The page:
9. Paul Frank said,

    July 4, 2023 @ 9:53 am

    The collocation "blinks reality" gets 332 Google Scholar case law hits:

  10. Gene Hill said,

    July 4, 2023 @ 12:23 pm

    All I can offer is that while reading her descent I grew drowsy and Winken Blinken and Nod came to mind

  11. Jerry Packard said,

    July 4, 2023 @ 12:41 pm

    Isn’t it just a typo for ‘link’?

  12. Viseguy said,

    July 4, 2023 @ 12:44 pm

    Transitive "cabin", in OED sense 3 ("To shut up or confine within narrow and hampering bounds"), seems to be another favorite among practitioners in the higher federal courts, though considerably more common than transitive "blink". For what it's worth, I've never run across that use of "blink" in my 48 years of doing law.

  13. Bloix said,

    July 4, 2023 @ 1:58 pm

    Another blogger was amused by it nine years ago.

  14. Bloix said,

    July 4, 2023 @ 2:13 pm

    From 1832:
    The momentous question at issue "is not to be blinked," according to his own expression, and it shall not be blinked.
    -Robert Haldane, Review of the Rev. John Scott's Apology for the Proceedings of the Committee of the British and Foreign Bible Society, at 4 (Edinburgh 1832).

    What's interesting about this quotation is that Haldane, who is quoting the Rev. John Scott, seems to find the usage as odd as most of us modern readers do.

  15. Carl said,

    July 4, 2023 @ 2:25 pm

    Jerry Packard:


  16. J.W. Brewer said,

    July 4, 2023 @ 3:00 pm

    It's sort of interesting how this recent SCOTUS-adjacent usage seems consistent with an early-mid-19th-century British usage without (thus far in this thread) some sort of continuous usage of this sense by some relevant subset of Anglophones in between. My reaction to Bloix's link to Josh Blackman's 2014 post is that Prof. Blackman is a legal academic who can and does spend more of his time paying attention to the linguistic quirks of SCOTUS-specific discourse than a working-yeoman lawyer like me who instead has to scour the inelegant prior pronouncements of the State of New York's intermediate appellate courts for relevant holdings and language. So if it struck Prof. Blackman less than a decade ago as novel and interesting, that's consistent with my prior point that it still has not yet spread into the mainstream of US legal-jargon discourse but remains an elite-niche usage.

  17. J.W. Brewer said,

    July 4, 2023 @ 3:29 pm

    There's a separate point, which is about who is the assumed/intended audience for Supreme Court opinions, both majority opinions and otherwise. For opinions on recondite and technical matters of law (which still make up the bulk of the Court's work) it's fine to write in a jargon-heavy register that will be comprehensible to (but only to) lower-court judges and the subsets of the practicing bar to whom the particular recondite/technical point will be practically relevant. For opinions in cases which are politically-charged and thus (for good or ill) more salient to a wider group of readers, it would IMHO be good practice for the Justices who are writing to eschew insider-jargon usages that will not be easily understood by a wider readership, who (rightly or wrongly) will have strong opinions about the outcome of the case.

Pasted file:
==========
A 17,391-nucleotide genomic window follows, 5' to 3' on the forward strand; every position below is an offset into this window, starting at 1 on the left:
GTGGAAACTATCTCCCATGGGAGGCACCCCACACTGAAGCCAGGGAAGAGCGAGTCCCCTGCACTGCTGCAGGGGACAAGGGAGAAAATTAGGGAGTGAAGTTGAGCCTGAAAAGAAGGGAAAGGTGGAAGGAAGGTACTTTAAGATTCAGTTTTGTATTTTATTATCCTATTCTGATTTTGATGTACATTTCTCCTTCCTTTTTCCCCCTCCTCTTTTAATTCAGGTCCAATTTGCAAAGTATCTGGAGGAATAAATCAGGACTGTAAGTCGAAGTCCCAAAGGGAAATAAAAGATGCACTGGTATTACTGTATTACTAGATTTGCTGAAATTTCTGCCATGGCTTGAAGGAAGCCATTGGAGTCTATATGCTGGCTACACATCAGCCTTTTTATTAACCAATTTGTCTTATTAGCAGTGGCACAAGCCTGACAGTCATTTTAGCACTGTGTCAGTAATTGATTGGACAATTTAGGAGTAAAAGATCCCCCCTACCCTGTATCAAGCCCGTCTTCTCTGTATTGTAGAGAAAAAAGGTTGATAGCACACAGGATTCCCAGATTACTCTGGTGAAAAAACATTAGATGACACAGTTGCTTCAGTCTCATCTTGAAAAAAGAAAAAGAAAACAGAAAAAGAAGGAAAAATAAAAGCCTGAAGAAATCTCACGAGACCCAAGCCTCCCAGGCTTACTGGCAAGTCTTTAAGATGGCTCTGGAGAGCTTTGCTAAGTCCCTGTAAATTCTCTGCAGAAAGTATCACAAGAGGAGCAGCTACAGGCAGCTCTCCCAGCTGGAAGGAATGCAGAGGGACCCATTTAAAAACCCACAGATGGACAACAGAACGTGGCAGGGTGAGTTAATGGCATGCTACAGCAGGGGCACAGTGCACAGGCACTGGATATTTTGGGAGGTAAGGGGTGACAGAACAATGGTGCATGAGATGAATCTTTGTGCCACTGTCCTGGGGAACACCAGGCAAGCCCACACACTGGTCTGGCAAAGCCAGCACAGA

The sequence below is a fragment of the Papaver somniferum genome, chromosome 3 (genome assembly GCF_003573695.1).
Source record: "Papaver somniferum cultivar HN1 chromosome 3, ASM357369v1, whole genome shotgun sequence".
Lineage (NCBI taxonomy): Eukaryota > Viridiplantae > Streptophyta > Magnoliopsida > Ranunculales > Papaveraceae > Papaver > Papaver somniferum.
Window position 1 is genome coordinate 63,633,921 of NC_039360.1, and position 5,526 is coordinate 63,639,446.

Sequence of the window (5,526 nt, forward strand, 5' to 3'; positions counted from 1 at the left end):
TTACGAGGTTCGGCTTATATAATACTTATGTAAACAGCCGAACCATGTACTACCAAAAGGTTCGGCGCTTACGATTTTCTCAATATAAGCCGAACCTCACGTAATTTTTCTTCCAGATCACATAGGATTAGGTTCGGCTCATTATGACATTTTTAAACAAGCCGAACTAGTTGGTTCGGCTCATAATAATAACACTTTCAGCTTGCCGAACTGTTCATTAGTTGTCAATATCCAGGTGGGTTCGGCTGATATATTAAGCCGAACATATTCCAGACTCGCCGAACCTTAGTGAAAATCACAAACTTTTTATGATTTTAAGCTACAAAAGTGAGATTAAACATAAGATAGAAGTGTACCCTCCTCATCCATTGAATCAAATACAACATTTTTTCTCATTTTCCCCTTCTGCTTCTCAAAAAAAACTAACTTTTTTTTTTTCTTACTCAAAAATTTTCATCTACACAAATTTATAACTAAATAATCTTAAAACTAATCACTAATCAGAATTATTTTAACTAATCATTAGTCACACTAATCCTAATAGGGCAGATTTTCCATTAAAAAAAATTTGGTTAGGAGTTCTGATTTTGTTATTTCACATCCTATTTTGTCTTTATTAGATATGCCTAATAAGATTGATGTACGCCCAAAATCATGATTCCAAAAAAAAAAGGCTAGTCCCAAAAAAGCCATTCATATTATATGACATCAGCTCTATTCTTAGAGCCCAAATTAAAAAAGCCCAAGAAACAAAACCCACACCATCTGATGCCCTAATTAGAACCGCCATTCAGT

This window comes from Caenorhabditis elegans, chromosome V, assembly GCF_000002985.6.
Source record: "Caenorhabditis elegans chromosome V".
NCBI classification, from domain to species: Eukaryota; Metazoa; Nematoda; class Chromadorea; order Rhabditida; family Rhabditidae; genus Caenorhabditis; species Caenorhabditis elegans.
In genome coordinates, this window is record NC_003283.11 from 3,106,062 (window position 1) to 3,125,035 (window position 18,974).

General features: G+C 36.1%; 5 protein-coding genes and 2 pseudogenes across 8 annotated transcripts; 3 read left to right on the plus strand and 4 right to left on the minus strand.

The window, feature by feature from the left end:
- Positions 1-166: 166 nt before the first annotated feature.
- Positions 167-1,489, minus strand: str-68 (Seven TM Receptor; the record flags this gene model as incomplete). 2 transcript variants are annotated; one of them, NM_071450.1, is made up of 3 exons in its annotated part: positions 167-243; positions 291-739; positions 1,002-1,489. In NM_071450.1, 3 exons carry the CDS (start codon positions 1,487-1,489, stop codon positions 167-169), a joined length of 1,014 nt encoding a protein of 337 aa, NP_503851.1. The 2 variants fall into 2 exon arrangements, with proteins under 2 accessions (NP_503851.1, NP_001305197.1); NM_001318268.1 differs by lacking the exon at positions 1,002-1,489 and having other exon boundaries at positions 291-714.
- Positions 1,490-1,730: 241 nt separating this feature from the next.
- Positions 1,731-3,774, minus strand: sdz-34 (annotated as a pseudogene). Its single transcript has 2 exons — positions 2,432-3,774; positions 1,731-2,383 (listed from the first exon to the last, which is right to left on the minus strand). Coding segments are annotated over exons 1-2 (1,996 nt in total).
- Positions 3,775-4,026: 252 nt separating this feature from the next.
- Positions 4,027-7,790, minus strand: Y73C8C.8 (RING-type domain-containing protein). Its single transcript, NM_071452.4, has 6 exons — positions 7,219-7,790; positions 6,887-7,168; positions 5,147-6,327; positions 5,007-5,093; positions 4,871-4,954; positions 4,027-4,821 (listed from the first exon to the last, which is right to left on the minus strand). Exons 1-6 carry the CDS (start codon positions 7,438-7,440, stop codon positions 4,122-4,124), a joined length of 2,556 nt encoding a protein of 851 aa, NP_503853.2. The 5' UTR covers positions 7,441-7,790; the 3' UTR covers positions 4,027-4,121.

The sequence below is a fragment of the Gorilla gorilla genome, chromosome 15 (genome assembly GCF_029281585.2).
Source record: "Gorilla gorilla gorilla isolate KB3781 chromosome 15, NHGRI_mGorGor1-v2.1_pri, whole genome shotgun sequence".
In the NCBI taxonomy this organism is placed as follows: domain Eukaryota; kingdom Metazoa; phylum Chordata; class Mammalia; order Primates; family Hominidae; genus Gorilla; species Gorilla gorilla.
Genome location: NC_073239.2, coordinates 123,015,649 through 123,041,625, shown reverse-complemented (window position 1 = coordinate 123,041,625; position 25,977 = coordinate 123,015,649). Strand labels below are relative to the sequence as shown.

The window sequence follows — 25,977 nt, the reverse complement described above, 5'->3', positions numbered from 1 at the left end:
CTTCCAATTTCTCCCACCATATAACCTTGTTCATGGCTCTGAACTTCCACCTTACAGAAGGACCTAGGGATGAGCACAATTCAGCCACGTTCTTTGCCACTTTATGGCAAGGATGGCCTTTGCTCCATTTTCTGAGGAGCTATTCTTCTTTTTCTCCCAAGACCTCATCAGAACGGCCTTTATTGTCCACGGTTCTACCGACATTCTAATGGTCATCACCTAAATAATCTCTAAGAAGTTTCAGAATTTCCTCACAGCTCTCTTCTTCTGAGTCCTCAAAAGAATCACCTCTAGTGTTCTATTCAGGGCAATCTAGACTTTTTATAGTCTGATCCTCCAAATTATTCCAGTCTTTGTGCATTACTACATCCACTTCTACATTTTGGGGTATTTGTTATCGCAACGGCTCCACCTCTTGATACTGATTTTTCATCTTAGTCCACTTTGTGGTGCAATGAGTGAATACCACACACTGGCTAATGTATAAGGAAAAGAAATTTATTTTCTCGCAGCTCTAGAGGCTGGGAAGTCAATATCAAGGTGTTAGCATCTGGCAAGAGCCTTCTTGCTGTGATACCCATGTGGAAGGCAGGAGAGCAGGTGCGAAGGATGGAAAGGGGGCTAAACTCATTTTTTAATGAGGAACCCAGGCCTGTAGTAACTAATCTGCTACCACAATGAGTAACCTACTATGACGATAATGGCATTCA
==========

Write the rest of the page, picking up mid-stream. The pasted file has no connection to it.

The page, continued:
So (not that she or any of her colleagues asks for my input!) I would have advised Justice Jackson to avoid this particular locution in this particular opinion in this particular case, on the basis that it ought to be worded for a broader and less jargon-savvy assumed readership. But I am reasonably confident that all eight of her colleagues have probably committed the same sort of infelicity (viz. use of insider jargon in an opinion unusually likely to be read by non-insiders) over the course of their SCOTUS tenures.

  18. Cirk R. Bejnar said,

    July 4, 2023 @ 4:35 pm

    The OED entry likely dates to the original publication of that part of the alphabet in 1888, so the lack of recent citations probably reflects a lack of updates to the entry rather than a complete lack of usage.

  19. Taylor, Philip said,

    July 4, 2023 @ 4:42 pm

    Jerry Packard, Carl — I am inclined to think that Jerry may well be correct, evidence to the contrary not withstanding. The original sentence makes perfect sense if "blink" is replaced by "link" —

    This contention [links] both history and reality in ways too numerous to count.

  20. Taylor, Philip said,

    July 4, 2023 @ 4:44 pm

    Cirk — what the OED actually says, in terms of chronology, is as follows :

    This entry has not yet been fully updated (first published 1887; most recently modified version published online March 2023).